Azerbaijani President Ilham Aliyev won reelection on October 9, giving another five-year term to the man who has ruled the country since 2003, when he took over from his father, Heydar. Azerbaijan has been a key regional security partner for the United States, in spite of Congressional restrictions on aid, receiving about $241 million in security assistance from the U.S. since 2000, according to data from Security Assistance Monitor.
In 1992, Section 907 of the Freedom Support Act put in place a restriction on aid to Azerbaijan, while the country was at war with Armenia over the disputed territory of Nagorno-Karabakh. Section 907 prohibited aid until Azerbaijan could prove that it was “taking demonstrable steps to cease all blockades and other offensive uses of force against Armenia and Nagorno-Karabakh.” But in the wake of the September 11, 2001 attacks, Congress allowed a number of exceptions to the law, for programs deemed necessary to “counter international terrorism” or “to support the operational readiness of United States Armed Forces or coalition partners to counter international terrorism,” while still requiring that the aid “will not undermine or hamper ongoing efforts to negotiate a peaceful settlement between Armenia and Azerbaijan or be used for offensive purposes against Armenia.” That exception has been repeatedlyexercisedevery year since, and then-Secretary of State Hillary Clinton said on a 2010 visit to Baku that “Speaking personally, for myself, I would like to see it [Section 907] repealed, but that’s up to the Congress.”
The law has been a key issue of contention between Armenian-American lobby groups – who were instrumental in passing the law in 1992 – and the more recently emerging Azerbaijani lobby groups. Pro-Armenia groups lament the 2001 loosening of restrictions on aid, and call for annual explicit Congressional approval for waiving Section 907 restrictions. Pro-Azerbaijan groups, meanwhile, argue that even with the loosened restrictions, the law “symbolically and materially punishes Azerbaijan and makes it vulnerable to a cut-off of aid in the future.”
The law also has been a thorn in the side of Azerbaijani officials dealing with the U.S. In a 2009 conversation with the U.S. ambassador to Baku, Aliyev criticized Section 907. A U.S. diplomatic cable summarized Aliyev’s comments, writing that Aliyev said the restrictions were “‘ridiculous, just a political tool,’ and should be lifted. The [U.S. government] should respond to Azerbaijan’s numerous requests for arms sales … ‘only defensive equipment, especially air defense, nothing that could be used against Armenia … We are in a situation in which we must be able to protect ourselves, at least for a little while, if attacked,’ Aliyev said.”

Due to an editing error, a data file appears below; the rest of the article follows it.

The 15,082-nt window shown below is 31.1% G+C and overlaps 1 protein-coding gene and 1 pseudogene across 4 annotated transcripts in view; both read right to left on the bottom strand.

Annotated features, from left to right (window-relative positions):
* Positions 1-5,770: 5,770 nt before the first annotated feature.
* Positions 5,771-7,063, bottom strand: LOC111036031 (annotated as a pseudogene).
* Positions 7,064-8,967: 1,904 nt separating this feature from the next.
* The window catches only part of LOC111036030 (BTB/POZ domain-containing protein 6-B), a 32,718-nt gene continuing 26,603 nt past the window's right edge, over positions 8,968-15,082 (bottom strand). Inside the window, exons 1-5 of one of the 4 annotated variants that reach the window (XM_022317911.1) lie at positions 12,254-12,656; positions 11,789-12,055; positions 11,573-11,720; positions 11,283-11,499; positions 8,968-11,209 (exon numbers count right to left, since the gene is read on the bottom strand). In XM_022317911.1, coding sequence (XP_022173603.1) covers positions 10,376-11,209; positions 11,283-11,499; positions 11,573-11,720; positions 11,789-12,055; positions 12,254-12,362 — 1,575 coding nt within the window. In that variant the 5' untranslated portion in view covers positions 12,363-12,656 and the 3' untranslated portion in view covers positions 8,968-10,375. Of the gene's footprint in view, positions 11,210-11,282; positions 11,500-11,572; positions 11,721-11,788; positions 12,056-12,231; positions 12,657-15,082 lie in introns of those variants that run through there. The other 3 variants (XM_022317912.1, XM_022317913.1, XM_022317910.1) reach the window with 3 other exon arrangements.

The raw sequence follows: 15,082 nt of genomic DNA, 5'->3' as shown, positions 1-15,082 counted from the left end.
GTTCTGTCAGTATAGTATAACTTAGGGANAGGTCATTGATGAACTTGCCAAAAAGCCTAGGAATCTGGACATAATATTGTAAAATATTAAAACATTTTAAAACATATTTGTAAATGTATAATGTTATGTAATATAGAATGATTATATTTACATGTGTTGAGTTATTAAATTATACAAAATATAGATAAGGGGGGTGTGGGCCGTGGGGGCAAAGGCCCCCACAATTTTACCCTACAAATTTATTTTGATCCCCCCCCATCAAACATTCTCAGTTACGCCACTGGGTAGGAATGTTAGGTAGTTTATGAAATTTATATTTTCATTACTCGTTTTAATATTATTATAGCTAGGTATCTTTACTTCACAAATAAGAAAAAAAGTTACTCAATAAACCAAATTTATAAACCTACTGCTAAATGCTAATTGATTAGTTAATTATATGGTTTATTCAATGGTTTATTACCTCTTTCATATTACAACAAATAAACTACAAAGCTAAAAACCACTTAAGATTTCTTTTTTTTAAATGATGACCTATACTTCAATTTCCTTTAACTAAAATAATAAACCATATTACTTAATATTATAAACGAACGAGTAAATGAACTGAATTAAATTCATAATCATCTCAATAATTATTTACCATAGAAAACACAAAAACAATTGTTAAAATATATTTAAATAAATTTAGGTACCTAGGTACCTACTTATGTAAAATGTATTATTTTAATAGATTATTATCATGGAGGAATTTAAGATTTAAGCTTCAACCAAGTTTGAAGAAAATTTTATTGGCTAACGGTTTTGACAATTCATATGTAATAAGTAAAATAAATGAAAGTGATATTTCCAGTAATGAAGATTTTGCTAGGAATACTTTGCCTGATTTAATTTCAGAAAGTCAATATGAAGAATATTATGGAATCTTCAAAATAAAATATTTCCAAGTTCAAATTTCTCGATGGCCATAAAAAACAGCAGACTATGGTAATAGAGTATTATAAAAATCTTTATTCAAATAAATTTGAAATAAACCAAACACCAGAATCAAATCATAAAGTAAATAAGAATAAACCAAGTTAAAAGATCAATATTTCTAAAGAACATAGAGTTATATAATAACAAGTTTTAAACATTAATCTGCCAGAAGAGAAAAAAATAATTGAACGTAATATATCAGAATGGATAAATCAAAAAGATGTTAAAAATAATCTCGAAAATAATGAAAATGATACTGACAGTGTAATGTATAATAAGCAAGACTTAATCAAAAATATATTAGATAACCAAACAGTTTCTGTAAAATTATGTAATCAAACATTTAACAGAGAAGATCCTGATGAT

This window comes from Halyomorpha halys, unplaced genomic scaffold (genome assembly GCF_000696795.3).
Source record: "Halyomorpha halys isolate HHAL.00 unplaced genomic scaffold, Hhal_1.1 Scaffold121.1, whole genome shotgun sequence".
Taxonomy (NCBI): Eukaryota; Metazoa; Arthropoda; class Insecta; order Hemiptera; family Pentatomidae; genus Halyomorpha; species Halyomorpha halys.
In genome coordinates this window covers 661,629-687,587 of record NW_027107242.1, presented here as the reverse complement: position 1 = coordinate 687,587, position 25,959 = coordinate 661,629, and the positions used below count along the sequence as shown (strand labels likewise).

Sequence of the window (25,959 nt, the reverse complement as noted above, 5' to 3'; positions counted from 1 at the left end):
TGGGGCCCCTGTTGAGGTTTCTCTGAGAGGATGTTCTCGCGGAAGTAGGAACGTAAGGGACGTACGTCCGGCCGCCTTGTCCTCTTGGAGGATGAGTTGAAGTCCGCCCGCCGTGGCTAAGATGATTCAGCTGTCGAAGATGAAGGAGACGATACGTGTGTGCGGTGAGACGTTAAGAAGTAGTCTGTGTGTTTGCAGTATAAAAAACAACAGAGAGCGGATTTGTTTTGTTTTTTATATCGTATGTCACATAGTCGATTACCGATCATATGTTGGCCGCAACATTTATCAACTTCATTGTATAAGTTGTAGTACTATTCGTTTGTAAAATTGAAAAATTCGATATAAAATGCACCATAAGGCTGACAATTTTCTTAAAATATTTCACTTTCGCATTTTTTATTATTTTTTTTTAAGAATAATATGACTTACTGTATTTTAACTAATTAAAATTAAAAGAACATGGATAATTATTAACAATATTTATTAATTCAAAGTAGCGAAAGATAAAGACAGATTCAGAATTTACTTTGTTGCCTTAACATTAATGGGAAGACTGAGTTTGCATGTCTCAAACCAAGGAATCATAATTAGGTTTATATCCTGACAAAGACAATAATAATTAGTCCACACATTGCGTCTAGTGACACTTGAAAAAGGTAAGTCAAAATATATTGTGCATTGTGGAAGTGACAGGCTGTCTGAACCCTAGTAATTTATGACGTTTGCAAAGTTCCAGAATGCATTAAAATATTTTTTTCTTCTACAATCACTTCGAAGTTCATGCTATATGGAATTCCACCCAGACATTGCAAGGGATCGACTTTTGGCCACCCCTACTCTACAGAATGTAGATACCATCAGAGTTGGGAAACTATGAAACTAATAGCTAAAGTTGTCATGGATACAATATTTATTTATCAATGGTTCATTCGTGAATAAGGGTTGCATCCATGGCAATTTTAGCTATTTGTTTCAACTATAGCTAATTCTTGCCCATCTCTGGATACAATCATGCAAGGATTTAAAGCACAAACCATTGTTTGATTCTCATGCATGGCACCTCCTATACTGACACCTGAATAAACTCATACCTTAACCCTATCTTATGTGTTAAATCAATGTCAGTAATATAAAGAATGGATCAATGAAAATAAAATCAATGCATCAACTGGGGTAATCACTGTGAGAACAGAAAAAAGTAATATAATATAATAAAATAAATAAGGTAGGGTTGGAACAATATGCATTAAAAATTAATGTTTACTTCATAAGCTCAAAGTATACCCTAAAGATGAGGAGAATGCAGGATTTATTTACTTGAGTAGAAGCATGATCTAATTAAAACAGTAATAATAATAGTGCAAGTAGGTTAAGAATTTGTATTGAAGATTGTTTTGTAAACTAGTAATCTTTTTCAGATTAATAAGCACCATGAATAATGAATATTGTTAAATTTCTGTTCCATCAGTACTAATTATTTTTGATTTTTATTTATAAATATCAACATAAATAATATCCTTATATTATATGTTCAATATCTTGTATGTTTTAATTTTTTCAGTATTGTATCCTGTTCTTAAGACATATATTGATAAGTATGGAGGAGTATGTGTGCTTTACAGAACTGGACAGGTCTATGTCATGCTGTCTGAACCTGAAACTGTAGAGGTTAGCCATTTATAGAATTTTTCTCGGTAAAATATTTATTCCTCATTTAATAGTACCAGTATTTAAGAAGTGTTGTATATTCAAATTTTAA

Azerbaijani lobby groups in Washington have reportedly made the repeal of Section 907 and the sale of U.S. weapons to Baku one of their goals. And last year, conflict erupted between the Azerbaijani and Armenian lobby groups over the proposed sale of surveillance equipment to Azerbaijan, which Baku argued that it needed to monitor the border with Iran. Armenian groups, however, opposed the sale, arguing that the equipment could just as well be used against Armenian forces in Karabakh.
In spite of Section 907, security assistance to Azerbaijan has been substantially greater than that to Armenia, according to Security Assistance Monitor data. As the graph above shows, while military aid to Armenia has remained fairly steady, to Azerbaijan it increased sharply after 2001, averaging more than $30 million a year between 2005 and 2008, before dropping slightly. (Note: the data from 2012 on do not include Defense Department grant aid numbers, as this information has not been released, so the total figures are likely higher.) In total, Armenia has received just under $104 million in U.S. security assistance since 2000, compared to Azerbaijan’s $241 million.
Most of the discrepancy is explained by the Department of Defense’s funding of programs in Azerbaijan, in particular under the Cooperative Threat Reduction (CTR) program. While the program’s chief aim is to prevent the proliferation of weapons of mass destruction and related materials, technology and expertise, in Azerbaijan’s case CTR has focused on the security of the Caspian Sea. For one, aid to naval forces helps Azerbaijan strengthen its position vis-a-vis Russia and Iran, and secondly, it is aid that cannot really be used against landlocked Armenia.
More recently, Azerbaijan has become an important part of the U.S. military logistics network to and from Afghanistan known as the Northern Distribution Network. In 2009, 96 percent of the container traffic through Baku’s sea port was related to the NDN. And now that the drawdown from Afghanistan has begun, eyewitnesses have started reporting U.S. military vehicles being shipped through the country, apparently on their way back to the U.S.
The security relationship did not stop the U.S. State Department from harshly assessing the elections, which Aliyev won with 85 percent of the votes. It issued a statement saying the vote “fell short of international standards,” noting both a “repressive political environment” ahead of the vote and election-day problems that included “1) ballot box stuffing; 2) serious problems with vote counting; and 3) failure to record the number of received ballots.” The statement was much stronger than those of previous elections; it remains to be seen whether the U.S.’s relatively strong criticism of Azerbaijan’s politics will have an impact on the security relationship.